Modeling for Kyoto Weddings: My Japanese Wedding, or the day I (Almost) Married a Stranger - Vikingess Voyages

Tuesday, May 8, 2012

Modeling for Kyoto Weddings: My Japanese Wedding, or the day I (Almost) Married a Stranger

I looked deep into his eyes, and he looked back at me. I was beautifully dressed up in a Japanese wedding-kimono with vivid colors, and flowers in my hair. Both of us were smiling broadly, and to a stranger it would seem like we were very much in love.
But I had never seen this guy before in my life..

The whole thing started a couple of weeks ago, when my friend Dan told me that he had a friend looking for somebody who could help him and his company, Kyoto Weddings, with a photo shot. More precisely, they were looking for westerners who could do some modeling for a bridal shot they would use to market the company on their homepage. I thought it sounded like a fun experience, so I didn't wait long with sending an email to the friend, Eric, telling him that I would love to help out. I was over myself with excitement when I got a replay saying that they wanted me to do the job. It was the beginning of April, and this time of the year is famous among both Japanese as well as foreigners for the pretty sakura (cherry blossoms) that are in full bloom in Japan, usually in the month's first couple of weeks. In other words, being a wedding model in Japan in April must be one of the coolest experiences a student in Japan could possibly get.
Photo shoot in a traditional Japanese room
A couple of weeks later I met up at Kyoto Wedding's main office in downtown Kyoto, ready to be styled up. The professional team was ready for action, and before I knew it they had fixed my hair, done my make-up and even dressed me up in the stylish wedding-kimono. I almost felt unrecognizable in the pretty kimono and with the flowers in my hair; I was like a little porcelain doll. I'm still amazed by how fast everything was done.. If I should have fixed all that myself it would surly have taken all day and still not look half as good. After the styling was finished the work of the day started with photos taken in the studio's traditional Japanese room.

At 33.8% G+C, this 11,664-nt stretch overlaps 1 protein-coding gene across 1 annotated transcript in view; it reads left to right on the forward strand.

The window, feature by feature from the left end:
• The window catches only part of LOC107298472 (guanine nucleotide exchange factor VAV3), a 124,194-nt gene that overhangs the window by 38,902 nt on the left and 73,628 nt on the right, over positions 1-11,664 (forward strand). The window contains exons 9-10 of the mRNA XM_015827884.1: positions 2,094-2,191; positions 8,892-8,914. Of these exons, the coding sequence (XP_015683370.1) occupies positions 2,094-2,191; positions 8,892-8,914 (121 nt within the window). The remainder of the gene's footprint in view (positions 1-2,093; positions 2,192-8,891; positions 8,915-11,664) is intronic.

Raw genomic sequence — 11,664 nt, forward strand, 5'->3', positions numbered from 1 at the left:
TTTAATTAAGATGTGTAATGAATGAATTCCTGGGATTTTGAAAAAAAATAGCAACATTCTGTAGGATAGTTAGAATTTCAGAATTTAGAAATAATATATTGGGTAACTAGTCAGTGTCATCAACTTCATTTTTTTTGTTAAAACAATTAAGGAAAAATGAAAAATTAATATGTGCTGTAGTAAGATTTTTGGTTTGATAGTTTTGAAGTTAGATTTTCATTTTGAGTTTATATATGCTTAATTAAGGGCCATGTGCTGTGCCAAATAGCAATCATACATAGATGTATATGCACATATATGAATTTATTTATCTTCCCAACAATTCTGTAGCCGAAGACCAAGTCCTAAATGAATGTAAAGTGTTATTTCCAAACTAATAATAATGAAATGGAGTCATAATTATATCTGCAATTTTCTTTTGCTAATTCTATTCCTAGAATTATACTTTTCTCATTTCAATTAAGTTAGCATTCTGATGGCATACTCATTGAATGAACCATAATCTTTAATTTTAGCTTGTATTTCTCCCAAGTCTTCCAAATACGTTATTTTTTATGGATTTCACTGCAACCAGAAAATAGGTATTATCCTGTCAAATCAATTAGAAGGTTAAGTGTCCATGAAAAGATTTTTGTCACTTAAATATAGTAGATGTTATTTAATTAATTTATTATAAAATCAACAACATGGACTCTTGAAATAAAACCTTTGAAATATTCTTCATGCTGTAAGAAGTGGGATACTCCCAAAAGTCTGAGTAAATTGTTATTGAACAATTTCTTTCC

After a little while I was joined by my groom-for-the-day; a tall and handsome-looking guy who turned out to be Swedish. Although it was a bit awkward doing romantic photo shootings with a guy I hadn't even met before, it turned out to be quite a funny experience after all. I guess it helped a bit that he was Swedish too, as it felt more comfortable being able to communicate in our own language (Swedish and Norwegian is actually pretty close, so unless you use a very strange dialect the other person will usually have few problems understanding what you are saying). That made the situation more relaxed, and adding that Marcus was a really funny guy he turned out to be a really great match as a one-day groom. Haha..
Me and my Swedish groom-for-the-day
After about an hour of photo-shooting in the studio we were escorted out of the building, where a special wedding limousine was waiting for us. Here you might think that a Japanese wedding limousine is like any other limousine, but there are in fact 3 features that are special to a Japanese bridal car, according to the description from Kyoto Wedding's blog:

1. There is a Chinese character for happiness painted on the car
2. Besides the doors, the roof of the backseats also open to make room for the Japanese bride's kimono and hood